Analysis of Financial Performance

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This project done by my brother who had finished his MBA at SRM valliammai engineering college in chennai during the year may 2008.

This is the analysis of the financial perfomance of the MTAB Engineers PVT LTD in chennai.


  • Analysis of Financial performance (

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    Author: Member Level: BronzeRevenue Score: 1 out of 5
    very effective gives the idea how to learn ballance sheet

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    Ratios and Formulas Financial Analysis
    Financial statement analysis is a judgmental process. One of the primary objectives is identification of major changes in trends, and relationships and the investigation of the reasons underlying those changes. The judgment process can be improved by experience and the use of analytical tools. Probably the most widely used financial analysis technique is ratio analysis, the analysis of relationships between two or more line items on the financial statement. Financial ratios are usually expressed in percentage or times. Generally, financial ratios are calculated for the purpose of evaluating aspects of a company's operations and fall into the following categories:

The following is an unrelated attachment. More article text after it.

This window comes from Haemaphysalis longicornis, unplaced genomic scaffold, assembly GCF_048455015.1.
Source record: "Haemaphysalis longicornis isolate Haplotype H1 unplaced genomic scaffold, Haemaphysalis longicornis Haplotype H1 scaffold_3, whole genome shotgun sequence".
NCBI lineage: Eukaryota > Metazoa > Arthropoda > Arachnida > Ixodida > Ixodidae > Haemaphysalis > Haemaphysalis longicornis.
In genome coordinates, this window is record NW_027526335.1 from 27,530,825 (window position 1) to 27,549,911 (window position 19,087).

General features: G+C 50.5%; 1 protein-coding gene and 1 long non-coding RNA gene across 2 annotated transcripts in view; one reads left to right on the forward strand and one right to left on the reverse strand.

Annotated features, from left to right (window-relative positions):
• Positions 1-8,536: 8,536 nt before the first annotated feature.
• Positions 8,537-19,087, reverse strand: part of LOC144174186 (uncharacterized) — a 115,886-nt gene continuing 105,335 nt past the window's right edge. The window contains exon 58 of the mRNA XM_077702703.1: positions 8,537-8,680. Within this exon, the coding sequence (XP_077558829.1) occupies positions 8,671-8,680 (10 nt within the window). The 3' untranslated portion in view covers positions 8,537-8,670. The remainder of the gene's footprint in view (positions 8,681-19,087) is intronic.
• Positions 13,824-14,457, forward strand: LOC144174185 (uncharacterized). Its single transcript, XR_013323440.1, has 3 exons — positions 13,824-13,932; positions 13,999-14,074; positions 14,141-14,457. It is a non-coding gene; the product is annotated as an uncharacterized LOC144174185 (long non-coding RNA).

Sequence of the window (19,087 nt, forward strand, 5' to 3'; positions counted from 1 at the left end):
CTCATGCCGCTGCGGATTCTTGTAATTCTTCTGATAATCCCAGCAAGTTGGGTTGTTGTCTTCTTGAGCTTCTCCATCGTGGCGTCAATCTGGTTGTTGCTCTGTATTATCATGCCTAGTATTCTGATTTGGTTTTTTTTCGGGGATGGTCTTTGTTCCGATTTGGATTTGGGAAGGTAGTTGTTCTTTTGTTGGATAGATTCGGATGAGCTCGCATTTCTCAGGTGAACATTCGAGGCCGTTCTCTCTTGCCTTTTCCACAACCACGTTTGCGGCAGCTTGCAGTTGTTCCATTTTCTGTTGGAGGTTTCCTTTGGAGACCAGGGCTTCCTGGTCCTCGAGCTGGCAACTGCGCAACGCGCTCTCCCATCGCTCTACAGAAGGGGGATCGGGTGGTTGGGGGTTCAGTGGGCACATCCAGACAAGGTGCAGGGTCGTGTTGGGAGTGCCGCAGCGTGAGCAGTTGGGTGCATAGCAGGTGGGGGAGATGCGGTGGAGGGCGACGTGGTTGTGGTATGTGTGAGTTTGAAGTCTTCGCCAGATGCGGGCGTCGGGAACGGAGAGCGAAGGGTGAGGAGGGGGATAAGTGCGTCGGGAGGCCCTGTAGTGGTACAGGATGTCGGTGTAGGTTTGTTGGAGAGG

• liquidity ratios measure a firm's ability to meet its current obligations.
    • profitability ratios measure management's ability to control expenses and to earn a return on the resources committed to the business.
    • leverage ratios measure the degree of protection of suppliers of long-term funds and can also aid in judging a firm's ability to raise additional debt and its capacity to pay its liabilities on time.
    • efficiency, activity or turnover ratios provide information about management's ability to control expenses and to earn a return on the resources committed to the business.
    A ratio can be computed from any pair of numbers. Given the large quantity of variables included in financial statements, a very long list of meaningful ratios can be derived. A standard list of ratios or standard computation of them does not exist. The following ratio presentation includes ratios that are most often used when evaluating the credit worthiness of a customer. Ratio analysis becomes a very personal or company driven procedure. Analysts are drawn to and use the ones they are comfortable with and understand.
    A. Analyzing Liquidity
    Liquid assets are those that can be converted into cash quickly. The short-term liquidity ratios show the firm’s ability to meet its short-term obligations. Thus a higher ratio (#1 and #2) would indicate a greater liquidity and lower risk for short-term lenders. The Rules of Thumb for acceptable values are: Current Ratio (2:1), Quick Ratio (1:1).
    While high liquidity means that the company will not default on its short-term obligations, one should keep in mind that by retaining assets as cash, valuable investment opportunities may be lost. Obviously, cash by itself does not generate any return. Only if it is invested will we get future return.
    1. Current Ratio = Total Current Assets / Total Current Liabilities